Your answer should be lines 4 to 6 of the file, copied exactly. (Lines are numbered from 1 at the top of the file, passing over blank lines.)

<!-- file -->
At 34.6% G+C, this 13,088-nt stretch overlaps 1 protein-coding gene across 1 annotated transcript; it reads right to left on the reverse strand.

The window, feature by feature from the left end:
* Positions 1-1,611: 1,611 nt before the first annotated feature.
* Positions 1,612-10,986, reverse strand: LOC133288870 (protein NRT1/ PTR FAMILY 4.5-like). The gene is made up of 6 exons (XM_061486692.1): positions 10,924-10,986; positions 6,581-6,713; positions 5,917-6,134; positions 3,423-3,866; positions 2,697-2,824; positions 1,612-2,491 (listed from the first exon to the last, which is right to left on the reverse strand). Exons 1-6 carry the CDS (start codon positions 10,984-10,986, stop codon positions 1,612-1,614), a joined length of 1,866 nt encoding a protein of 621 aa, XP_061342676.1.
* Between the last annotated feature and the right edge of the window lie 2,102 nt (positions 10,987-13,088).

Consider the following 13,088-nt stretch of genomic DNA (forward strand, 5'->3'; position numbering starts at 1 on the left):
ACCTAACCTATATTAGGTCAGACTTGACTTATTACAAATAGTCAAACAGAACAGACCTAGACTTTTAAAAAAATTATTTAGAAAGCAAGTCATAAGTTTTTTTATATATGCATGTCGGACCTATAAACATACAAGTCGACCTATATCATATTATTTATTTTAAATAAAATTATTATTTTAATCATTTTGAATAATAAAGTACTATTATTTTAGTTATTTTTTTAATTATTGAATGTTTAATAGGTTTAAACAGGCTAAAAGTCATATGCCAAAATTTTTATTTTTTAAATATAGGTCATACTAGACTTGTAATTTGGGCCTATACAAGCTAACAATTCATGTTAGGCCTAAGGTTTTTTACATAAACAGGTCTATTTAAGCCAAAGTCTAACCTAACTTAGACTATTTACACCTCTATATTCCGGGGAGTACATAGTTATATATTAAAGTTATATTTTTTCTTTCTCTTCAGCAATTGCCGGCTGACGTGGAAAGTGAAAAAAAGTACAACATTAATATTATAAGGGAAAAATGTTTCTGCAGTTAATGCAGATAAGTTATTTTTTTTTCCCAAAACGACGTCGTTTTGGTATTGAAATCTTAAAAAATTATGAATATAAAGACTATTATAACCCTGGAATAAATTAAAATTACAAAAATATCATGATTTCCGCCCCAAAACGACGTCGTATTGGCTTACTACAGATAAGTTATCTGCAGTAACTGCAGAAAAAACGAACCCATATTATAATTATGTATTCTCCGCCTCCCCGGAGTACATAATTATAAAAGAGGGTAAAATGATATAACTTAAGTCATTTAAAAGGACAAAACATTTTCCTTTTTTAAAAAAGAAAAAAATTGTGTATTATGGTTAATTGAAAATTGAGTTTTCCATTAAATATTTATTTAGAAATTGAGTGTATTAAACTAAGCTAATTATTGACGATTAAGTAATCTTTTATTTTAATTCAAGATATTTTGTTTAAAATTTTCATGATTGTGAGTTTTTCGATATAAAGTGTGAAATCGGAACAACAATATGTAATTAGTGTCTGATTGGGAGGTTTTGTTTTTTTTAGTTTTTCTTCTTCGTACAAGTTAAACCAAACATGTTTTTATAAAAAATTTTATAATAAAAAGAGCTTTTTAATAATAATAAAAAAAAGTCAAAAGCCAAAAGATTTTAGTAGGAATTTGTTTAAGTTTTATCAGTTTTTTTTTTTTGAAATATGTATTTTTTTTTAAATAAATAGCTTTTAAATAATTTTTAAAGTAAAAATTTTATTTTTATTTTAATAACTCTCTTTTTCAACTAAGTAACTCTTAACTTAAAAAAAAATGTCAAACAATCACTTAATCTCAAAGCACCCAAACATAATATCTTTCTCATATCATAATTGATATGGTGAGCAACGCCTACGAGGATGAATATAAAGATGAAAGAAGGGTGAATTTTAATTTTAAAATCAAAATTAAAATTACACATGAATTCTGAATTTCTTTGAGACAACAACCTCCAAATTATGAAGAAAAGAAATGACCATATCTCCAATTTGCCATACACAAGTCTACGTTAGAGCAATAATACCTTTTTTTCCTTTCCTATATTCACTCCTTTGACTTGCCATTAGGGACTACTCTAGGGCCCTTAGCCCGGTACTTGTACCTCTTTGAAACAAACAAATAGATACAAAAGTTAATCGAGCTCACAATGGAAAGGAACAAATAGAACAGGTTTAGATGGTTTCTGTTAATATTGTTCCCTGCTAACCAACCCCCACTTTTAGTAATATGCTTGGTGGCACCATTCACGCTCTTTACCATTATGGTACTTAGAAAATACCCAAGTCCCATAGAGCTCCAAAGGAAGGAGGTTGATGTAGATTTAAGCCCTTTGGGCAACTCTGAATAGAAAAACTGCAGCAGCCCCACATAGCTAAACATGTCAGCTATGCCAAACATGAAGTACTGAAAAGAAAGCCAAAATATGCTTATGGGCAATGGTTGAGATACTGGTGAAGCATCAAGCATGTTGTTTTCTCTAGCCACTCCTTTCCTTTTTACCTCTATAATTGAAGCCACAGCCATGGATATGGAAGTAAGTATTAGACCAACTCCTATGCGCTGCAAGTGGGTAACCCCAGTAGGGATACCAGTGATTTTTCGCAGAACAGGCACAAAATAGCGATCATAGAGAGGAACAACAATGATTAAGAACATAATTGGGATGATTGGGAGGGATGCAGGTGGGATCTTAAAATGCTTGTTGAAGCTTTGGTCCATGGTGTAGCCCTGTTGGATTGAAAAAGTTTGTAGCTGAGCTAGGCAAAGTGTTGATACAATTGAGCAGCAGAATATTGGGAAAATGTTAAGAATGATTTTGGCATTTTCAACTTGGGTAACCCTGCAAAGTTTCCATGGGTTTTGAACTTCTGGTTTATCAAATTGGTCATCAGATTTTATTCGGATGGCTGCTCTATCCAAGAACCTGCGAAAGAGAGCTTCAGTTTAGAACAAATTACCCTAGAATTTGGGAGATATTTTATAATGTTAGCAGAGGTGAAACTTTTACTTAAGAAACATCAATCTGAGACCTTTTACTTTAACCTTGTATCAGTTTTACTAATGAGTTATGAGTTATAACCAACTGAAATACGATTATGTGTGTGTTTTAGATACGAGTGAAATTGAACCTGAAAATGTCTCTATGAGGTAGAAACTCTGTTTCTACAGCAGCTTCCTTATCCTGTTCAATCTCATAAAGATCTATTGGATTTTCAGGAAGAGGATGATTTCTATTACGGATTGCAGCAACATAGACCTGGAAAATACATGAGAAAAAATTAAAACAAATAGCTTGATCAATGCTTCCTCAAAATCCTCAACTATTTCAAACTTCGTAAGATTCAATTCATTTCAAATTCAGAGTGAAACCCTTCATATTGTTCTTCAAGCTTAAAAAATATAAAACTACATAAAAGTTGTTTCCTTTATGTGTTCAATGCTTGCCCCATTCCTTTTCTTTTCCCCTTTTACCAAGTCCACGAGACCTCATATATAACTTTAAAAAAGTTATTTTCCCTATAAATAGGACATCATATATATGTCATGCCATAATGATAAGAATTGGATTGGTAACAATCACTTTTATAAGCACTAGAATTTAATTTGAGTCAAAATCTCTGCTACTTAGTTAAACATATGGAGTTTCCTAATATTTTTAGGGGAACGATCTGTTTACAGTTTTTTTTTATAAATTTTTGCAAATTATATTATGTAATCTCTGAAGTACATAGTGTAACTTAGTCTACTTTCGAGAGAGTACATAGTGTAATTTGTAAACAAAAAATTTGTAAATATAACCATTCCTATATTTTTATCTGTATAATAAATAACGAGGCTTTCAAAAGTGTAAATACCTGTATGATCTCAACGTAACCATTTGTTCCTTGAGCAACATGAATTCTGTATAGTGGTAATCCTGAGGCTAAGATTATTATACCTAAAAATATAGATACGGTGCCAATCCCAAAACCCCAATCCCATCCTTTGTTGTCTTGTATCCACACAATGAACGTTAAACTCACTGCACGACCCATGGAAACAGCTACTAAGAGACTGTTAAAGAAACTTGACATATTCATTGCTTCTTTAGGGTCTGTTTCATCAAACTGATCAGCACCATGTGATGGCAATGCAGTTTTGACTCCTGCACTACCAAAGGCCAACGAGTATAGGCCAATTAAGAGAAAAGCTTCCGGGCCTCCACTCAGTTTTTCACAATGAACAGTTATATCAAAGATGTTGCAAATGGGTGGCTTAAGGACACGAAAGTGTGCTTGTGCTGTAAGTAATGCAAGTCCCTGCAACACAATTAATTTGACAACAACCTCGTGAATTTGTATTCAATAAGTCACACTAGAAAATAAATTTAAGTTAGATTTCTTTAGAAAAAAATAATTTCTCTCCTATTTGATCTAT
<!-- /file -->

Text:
* Positions 1,612-10,986, reverse strand: LOC133288870 (protein NRT1/ PTR FAMILY 4.5-like). The gene is made up of 6 exons (XM_061486692.1): positions 10,924-10,986; positions 6,581-6,713; positions 5,917-6,134; positions 3,423-3,866; positions 2,697-2,824; positions 1,612-2,491 (listed from the first exon to the last, which is right to left on the reverse strand). Exons 1-6 carry the CDS (start codon positions 10,984-10,986, stop codon positions 1,612-1,614), a joined length of 1,866 nt encoding a protein of 621 aa, XP_061342676.1.
* Between the last annotated feature and the right edge of the window lie 2,102 nt (positions 10,987-13,088).

Consider the following 13,088-nt stretch of genomic DNA (forward strand, 5'->3'; position numbering starts at 1 on the left):